South African Open leader Schwartzel chases elusive home open title

Charl Schwartzel has won 11 times on the European Tour, but never his national open. Not that he hasn’t played well; he boasts a pair of runner-up finishes and four other top-5s at the South African Open.

Through 36 holes of this season’s edition at Randpark Golf Club in Johannesburg, Schwartzel holds a one-shot lead after Friday’s 8-under 63 on the Bushwillow Course rocketed him to 12 under.

“I would love to win this one and I’ve given myself a good chance,” Schwartzel said.

Schwartzel entered this week ranked 80th in the Official World Golf Ranking, his worst ranking since 2008. Since his T-15 showing at the last SA Open, held this past January, the South African has just four top-10s and one other top-20 in 22 worldwide starts.

But he’s looked comfortable at home through two rounds, especially on the back nine Friday. Heading into the par-4 11th hole at 6 under, Schwartzel birdied four of his next six holes before holing out for eagle at the par-5 17th hole.


Full-field scores from the South African Open


“It’s probably the most consistent I’ve driven the ball and I felt it,” Schwartzel said. “In practice I’ve been doing the same. It’s just nice to do it in a tournament now.”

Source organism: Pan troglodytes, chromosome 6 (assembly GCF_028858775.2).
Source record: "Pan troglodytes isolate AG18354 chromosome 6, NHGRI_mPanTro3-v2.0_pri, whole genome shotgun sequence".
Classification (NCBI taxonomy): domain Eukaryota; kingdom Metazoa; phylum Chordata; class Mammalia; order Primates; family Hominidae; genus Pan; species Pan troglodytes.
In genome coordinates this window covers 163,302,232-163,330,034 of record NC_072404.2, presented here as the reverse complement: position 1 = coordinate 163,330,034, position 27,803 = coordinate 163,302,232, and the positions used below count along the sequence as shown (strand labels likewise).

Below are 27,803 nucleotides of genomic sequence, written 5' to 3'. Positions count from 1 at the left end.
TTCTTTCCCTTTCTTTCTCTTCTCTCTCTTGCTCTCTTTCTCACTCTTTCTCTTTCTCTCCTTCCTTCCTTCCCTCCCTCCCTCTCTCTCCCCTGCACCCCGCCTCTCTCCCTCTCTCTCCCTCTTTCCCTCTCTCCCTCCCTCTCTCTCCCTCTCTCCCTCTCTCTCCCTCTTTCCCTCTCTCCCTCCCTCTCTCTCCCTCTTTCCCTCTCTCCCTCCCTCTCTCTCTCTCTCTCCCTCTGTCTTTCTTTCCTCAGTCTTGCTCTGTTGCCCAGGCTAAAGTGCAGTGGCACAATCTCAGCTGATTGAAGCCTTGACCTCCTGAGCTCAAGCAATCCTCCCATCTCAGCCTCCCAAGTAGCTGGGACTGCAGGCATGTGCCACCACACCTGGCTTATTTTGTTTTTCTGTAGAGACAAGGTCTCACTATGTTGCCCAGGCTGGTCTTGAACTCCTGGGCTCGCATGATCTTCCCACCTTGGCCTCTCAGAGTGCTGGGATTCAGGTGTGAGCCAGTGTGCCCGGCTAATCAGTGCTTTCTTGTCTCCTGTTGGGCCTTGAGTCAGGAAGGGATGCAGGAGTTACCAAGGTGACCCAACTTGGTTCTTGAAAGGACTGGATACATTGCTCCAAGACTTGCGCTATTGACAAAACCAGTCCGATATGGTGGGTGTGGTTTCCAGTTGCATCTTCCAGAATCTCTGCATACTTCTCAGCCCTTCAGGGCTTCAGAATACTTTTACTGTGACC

Zambia’s Madalitso Muthiya is alone in second, one shot clear of South Africans Louis Oosthuizen and Zander Lombard, and American Kurt Kitayama, who shot 69 Friday on Bushwillow and is a week removed from his first European Tour victory, at the Afrasia Bank Mauritius Open. Oosthuizen, who like Schwartzel has never won this event, followed his opening 63 with a 70 on the tougher Firethorn Course.

Oosthuizen also is the only player within three shots of the lead who is already qualified for next summer’s Open Championship. The top three finishers this week, not already exempt, will receive invites to Royal Portrush.

Ernie Els, a three-time SA Open winner, is 5 under after an even-par 71 on Firethorn. He is tied with his nephew, Auburn junior and reigning British Amateur champion Jovan Rebula.

Oosthuizen leads at South African Open; Els in contention

JOHANNESBURG – Louis Oosthuizen, the 2010 Open champion, led the South African Open by a shot after a 9-under 62 in the first round on Thursday.

Oosthuizen, playing his home Open for the first time in eight years, made a brilliant start at Randburg Golf Club in Johannesburg with nine birdies, including six in an eight-hole surge on the back nine, and no bogeys.

”It was one of those rounds where you don’t really look at any scoreboard or your card, you just play,” he said. ”I drove it really well and gave myself good opportunities to hit it close.”


Full-field scores from the South African Open


Oosthuizen was one stroke ahead of Kurt Kitayama of the U.S., who won the Mauritius Open last weekend, and surprise challenger Madalitso Muthiya of Zambia.

Zander Lombard was fourth on 64 while Ernie Els, a five-time winner of the event, opened with a 5-under 66.

Els, 49, had a run of five birdies in six holes from the seventh. His last victory at the South African Open was in 2010, and his previous win anywhere on the European Tour came in 2013.